By now, you've likely heard the story of Antoine Dodson, the 24-year-old Alabama hairdresser who was interviewed this summer on a local news report after someone tried to rape his sister. Not a story you'd expect to lead to an internet meme. But after the Gregory Brothers auto-tuned Dodson's interview, the "Bed Intruder" song took off on iTunes, making an internet sensation. The Gregorys agreed to share half the profits with Dodson, earning him a new house and a new life with new possibilities. A reality TV is rumored now. As Dodson's fame and profile have risen, however, some commentators have stopped to consider the message that Dodson's story sends. Is Antoine Dodson so lovable after all?
Blacks don't come across well: Popular videos like this one "have no real wit or social value" and depict black people poorly, argues Cord Jefferson in The American Prospect. How can 15 million people "laugh at a black man angry because his sister was nearly raped"? But that's just the culture nowadays, to view and enjoy videos like this one. "The Antoine Dodson video isn't just insidious because we're laughing at a low-income black man's frustrations. It's insidious because the Internet allows us to ignore why we're laughing."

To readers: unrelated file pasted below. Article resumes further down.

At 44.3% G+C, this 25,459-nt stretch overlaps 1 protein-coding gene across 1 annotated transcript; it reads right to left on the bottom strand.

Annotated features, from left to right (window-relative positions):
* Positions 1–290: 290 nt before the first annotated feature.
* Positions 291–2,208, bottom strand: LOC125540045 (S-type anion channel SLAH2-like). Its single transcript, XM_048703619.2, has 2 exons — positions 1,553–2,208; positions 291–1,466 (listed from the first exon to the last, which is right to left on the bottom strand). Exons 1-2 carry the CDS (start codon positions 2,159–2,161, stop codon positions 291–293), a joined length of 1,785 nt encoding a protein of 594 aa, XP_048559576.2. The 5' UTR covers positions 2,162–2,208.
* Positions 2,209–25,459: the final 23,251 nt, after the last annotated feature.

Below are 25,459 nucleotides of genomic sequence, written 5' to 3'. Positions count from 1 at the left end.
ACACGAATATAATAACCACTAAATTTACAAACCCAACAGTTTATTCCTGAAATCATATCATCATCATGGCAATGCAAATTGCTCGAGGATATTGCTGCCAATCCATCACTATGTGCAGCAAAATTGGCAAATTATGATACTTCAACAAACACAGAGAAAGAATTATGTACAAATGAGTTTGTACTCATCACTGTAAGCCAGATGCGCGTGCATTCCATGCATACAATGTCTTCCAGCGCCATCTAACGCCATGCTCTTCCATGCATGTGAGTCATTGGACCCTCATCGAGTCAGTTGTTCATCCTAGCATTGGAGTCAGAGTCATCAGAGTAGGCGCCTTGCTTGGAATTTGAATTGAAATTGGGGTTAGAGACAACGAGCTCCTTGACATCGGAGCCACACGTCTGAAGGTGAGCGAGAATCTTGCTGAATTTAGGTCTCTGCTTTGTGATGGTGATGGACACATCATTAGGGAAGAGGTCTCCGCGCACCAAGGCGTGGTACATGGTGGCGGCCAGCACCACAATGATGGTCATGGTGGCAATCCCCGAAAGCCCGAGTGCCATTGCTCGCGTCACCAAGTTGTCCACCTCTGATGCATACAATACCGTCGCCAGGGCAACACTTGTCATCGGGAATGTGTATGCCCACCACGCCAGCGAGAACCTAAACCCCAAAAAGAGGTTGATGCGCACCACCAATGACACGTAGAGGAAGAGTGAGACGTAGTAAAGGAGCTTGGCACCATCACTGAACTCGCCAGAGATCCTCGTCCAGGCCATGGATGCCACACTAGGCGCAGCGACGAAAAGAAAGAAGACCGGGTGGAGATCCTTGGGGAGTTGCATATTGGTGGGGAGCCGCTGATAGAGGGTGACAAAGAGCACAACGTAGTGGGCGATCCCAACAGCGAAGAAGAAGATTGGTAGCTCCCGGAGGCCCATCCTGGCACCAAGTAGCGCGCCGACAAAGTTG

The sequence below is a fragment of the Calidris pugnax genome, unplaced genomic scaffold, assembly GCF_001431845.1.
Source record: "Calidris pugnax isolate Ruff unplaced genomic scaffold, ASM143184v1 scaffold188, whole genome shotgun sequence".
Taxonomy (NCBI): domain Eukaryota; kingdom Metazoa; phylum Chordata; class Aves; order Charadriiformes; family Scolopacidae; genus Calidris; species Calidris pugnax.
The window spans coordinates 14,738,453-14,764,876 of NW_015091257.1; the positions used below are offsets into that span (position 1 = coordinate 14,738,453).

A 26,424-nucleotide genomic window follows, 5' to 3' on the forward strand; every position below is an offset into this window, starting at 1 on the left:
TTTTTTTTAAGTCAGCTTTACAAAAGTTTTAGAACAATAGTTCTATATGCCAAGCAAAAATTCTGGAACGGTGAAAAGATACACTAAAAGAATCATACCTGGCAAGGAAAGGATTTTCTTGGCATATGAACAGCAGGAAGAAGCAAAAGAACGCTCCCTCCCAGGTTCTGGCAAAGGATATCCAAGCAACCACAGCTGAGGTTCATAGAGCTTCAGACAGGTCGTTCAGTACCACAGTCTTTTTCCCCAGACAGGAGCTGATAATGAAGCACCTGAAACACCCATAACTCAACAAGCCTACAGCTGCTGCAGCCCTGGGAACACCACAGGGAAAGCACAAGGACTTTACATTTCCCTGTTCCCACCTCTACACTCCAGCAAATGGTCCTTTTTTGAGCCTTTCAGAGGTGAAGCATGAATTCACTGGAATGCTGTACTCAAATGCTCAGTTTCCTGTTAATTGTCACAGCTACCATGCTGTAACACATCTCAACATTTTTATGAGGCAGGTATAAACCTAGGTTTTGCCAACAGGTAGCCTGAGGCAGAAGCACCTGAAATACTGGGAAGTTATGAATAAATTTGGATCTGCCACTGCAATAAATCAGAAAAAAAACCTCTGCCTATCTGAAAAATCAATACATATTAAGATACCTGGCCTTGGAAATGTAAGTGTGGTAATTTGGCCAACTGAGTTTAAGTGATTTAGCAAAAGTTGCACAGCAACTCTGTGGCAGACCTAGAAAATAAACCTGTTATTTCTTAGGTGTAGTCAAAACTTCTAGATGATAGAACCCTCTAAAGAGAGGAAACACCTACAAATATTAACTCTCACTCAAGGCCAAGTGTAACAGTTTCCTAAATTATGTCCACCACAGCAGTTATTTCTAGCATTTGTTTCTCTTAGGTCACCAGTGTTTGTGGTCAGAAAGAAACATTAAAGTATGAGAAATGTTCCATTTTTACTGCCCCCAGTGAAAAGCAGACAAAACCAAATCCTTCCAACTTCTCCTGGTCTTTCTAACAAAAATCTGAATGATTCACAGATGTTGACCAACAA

Spare me - it's all in good fun: No matter how you view it, "Dodson did display courage when he saved his sister from rape," argued Kathleen Parker in an August 29 Washington Post editorial. It's a happy ending, after all, since "Dodson and his family weren't enjoying much luck when some idiot climbed through that window." So let's just call this a "high-tech fairy tale" where the song just "made us all laugh" and leave it at that.
Dodson saw the opportunity and ran with it On top of it all, Dodson is now selling a Sex Offender Tracker app, said Mary Elizabeth Williams on October 25 on Salon, that shows just how tight he's "clinging" to his 15 minutes. "Why shouldn't the aspiring hairdresser milk his moment in the sun?" Look, there is a certain "power of vanquishing fear by making mockery of the enemy" to take into account here, which is a form of "justice" for his sister. However, there's still a "degree of moral compromise that comes from gleefully singing about your sister's near rape at the BET awards."